The birth of the technique
- The altarpiece of Saint Dominic of Silos by Bartolomé Bermejo
- The evolution of preparations for painting on canvas in sixteenth and seventeeth century Spain
- Study of the Prado Museum's copy of La Gioconda
- Technical and restoration study on the collection of Miniatures in the Museo del Prado
- The Wine of Saint Martin’s Day. Pieter Bruegel the Elder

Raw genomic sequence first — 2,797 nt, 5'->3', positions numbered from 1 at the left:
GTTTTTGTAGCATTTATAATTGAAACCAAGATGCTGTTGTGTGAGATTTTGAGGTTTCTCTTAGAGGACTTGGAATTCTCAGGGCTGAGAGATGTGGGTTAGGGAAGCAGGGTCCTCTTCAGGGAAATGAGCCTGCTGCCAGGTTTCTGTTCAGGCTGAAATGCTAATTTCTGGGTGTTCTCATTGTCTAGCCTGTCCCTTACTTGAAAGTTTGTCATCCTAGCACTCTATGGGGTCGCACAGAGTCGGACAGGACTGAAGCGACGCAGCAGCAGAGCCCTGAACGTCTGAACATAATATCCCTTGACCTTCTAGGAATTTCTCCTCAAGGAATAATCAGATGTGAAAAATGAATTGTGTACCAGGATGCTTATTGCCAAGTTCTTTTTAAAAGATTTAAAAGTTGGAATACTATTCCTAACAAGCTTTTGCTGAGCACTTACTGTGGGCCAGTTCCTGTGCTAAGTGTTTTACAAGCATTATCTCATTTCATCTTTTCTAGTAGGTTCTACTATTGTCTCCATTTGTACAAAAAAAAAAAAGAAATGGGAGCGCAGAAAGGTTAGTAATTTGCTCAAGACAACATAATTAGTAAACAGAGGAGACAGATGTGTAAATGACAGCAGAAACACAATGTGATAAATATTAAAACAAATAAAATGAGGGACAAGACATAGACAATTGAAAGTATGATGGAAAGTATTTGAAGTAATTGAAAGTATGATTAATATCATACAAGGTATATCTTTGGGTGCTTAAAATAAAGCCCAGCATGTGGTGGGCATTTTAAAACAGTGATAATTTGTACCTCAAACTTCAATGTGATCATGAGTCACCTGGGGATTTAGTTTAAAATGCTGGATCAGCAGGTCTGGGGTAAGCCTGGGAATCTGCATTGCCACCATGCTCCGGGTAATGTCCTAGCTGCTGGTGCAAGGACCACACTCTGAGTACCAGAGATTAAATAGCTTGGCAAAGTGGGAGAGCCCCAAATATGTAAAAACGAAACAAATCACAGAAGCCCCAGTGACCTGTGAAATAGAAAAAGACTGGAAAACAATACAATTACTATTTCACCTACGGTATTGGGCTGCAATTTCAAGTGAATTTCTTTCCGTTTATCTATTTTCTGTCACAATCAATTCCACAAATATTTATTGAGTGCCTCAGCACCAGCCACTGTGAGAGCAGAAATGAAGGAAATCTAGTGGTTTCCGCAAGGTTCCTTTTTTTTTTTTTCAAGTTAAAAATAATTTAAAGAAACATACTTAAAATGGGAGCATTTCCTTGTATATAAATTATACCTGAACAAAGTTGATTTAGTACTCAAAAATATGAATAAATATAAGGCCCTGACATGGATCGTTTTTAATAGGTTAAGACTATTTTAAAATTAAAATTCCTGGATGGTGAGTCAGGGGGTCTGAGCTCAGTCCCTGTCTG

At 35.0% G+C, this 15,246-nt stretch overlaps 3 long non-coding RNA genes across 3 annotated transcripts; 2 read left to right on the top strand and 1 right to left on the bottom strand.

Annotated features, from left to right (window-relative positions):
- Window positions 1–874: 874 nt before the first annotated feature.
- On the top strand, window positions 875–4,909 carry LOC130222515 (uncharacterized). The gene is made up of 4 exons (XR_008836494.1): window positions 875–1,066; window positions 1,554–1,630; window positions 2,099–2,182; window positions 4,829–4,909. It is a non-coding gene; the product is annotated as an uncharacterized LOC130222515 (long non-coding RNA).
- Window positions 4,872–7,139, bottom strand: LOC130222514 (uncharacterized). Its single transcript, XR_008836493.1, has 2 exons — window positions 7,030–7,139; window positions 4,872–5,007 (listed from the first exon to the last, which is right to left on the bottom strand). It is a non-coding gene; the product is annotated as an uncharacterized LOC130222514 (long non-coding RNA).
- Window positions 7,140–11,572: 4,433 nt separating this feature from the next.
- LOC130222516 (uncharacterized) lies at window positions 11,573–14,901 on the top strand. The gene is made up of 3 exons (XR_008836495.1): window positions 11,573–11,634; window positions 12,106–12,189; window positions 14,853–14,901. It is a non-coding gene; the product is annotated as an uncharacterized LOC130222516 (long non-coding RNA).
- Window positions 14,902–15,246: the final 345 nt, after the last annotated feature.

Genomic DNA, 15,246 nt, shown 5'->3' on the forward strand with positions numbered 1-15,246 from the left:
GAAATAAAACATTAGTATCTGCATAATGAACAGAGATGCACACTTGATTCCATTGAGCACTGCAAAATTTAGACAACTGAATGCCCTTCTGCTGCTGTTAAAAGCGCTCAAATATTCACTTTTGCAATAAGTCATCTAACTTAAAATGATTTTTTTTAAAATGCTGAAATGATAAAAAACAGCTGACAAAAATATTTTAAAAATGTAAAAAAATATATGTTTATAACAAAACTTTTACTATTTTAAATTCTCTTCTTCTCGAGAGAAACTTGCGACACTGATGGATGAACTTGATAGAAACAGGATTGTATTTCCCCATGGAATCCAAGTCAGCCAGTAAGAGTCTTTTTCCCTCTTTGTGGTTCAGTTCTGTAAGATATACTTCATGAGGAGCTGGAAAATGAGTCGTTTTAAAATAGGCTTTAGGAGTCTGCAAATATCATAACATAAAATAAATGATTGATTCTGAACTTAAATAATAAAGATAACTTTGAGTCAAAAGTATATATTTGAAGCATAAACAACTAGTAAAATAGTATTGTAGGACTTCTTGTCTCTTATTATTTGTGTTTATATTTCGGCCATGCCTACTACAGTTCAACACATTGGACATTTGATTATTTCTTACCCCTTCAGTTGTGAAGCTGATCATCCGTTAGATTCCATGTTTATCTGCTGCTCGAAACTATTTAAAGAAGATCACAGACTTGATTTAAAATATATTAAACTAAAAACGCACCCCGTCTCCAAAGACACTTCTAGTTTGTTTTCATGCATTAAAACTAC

Miniatures on ivory first appeared in the eighteenth century. While they present stylistic variations depending on where and when they were executed, in general the technique is relatively uniform. Old treatises describe them as painting in gouache, a term that covers water-based pigments on ivory. The surface tension of the water creates a droplet and prevents the pigment from spreading uniformly across the ivory, which is why old treatises incorrectly described ivory as a “greasy and slippery” material which was de-greased using ox gall. In fact, the ox gall functioned to reduce the surface tension of the water, thus allowing the paint to spread more easily across the ivory. To ensure better adhesion to the support, artists sometimes created a slightly rough surface with polishing agents such as ground pumice stone.